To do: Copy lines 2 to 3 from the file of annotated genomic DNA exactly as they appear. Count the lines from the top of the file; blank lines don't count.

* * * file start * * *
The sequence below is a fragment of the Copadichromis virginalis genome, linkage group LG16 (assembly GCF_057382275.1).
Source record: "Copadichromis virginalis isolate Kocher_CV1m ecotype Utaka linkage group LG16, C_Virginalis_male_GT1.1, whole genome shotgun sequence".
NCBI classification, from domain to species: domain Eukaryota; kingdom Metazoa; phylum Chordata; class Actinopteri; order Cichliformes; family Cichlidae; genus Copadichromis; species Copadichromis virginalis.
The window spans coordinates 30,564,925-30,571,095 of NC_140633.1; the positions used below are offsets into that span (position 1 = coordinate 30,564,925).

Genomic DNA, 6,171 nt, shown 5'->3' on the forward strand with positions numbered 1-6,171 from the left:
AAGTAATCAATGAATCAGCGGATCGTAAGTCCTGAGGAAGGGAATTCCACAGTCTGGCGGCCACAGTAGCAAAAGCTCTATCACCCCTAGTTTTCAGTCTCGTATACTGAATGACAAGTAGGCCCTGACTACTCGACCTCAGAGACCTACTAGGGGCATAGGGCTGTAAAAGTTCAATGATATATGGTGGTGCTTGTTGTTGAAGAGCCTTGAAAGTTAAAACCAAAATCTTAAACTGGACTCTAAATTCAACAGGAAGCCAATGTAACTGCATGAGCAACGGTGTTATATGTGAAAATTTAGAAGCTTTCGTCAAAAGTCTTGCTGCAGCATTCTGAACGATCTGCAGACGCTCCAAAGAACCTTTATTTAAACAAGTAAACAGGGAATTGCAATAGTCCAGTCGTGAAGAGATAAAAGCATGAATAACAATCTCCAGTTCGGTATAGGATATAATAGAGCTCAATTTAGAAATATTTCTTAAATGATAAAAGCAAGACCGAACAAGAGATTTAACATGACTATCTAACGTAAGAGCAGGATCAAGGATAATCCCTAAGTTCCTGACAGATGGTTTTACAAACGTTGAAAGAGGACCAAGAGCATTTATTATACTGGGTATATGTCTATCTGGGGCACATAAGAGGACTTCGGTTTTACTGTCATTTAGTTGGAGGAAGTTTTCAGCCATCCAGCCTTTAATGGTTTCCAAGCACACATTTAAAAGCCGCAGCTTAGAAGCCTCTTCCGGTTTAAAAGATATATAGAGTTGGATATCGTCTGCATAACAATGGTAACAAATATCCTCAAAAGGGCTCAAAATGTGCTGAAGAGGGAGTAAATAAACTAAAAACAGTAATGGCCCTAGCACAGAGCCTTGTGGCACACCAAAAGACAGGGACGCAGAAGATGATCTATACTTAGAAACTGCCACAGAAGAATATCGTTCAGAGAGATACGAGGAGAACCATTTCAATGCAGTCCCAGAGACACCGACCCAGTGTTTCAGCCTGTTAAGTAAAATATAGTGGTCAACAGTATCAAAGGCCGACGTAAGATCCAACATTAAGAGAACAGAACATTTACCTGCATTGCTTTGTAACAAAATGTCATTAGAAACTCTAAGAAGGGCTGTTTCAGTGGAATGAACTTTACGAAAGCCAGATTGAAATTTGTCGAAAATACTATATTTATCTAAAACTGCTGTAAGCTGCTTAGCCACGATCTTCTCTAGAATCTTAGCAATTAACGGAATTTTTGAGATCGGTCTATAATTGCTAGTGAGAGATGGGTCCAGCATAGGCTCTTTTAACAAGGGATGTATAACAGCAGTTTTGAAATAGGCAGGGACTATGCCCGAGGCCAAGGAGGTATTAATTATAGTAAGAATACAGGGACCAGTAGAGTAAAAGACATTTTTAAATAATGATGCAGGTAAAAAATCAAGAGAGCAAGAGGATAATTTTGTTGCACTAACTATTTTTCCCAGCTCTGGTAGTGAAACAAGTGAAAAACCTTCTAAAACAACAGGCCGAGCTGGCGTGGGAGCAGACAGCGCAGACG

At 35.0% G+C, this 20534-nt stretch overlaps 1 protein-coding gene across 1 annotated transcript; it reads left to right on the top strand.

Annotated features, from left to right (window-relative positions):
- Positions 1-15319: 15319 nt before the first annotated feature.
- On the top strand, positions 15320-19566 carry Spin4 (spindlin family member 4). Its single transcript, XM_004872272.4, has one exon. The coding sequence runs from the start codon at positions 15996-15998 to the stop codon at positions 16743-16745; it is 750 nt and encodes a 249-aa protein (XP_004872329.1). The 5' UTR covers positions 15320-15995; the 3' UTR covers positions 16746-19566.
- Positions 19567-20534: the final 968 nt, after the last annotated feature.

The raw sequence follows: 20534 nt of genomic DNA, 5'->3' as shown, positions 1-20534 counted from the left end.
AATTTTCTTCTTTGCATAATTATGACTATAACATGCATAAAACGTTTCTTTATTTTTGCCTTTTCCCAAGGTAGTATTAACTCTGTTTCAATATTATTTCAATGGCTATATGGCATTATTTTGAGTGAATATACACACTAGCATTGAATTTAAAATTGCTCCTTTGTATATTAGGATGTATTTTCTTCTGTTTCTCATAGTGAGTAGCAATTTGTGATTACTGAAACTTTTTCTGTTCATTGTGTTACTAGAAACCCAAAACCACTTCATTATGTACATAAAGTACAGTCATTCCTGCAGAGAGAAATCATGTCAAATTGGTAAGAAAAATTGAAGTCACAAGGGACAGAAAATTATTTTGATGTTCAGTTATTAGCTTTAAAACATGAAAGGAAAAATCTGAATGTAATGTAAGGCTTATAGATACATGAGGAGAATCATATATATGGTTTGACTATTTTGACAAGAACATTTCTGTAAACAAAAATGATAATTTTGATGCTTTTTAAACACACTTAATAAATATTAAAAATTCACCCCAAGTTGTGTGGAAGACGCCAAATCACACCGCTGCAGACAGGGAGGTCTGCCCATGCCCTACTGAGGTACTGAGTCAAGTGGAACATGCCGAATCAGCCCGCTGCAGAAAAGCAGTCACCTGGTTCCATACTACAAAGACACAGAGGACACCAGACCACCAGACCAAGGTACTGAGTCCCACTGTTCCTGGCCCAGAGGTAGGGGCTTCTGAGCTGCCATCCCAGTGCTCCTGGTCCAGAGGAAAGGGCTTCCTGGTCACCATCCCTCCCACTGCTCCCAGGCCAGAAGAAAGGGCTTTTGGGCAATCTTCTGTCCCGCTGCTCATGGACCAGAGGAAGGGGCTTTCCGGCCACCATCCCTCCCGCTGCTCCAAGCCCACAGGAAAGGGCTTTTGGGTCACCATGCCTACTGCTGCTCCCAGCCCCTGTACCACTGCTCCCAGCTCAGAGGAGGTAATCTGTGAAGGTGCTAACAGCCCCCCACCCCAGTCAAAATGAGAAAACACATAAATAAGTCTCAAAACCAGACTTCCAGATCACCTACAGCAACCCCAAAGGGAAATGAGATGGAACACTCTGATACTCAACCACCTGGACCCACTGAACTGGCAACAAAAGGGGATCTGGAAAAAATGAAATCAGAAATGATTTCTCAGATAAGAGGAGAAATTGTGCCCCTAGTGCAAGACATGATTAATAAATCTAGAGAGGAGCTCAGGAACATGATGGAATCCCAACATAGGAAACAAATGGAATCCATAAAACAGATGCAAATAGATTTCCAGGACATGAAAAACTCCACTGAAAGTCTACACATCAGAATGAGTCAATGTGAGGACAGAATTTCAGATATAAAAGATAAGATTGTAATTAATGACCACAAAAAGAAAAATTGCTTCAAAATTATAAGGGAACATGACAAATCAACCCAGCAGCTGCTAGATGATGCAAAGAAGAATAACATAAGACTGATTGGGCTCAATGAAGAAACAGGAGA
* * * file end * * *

Source record: "Copadichromis virginalis isolate Kocher_CV1m ecotype Utaka linkage group LG16, C_Virginalis_male_GT1.1, whole genome shotgun sequence".
NCBI classification, from domain to species: domain Eukaryota; kingdom Metazoa; phylum Chordata; class Actinopteri; order Cichliformes; family Cichlidae; genus Copadichromis; species Copadichromis virginalis.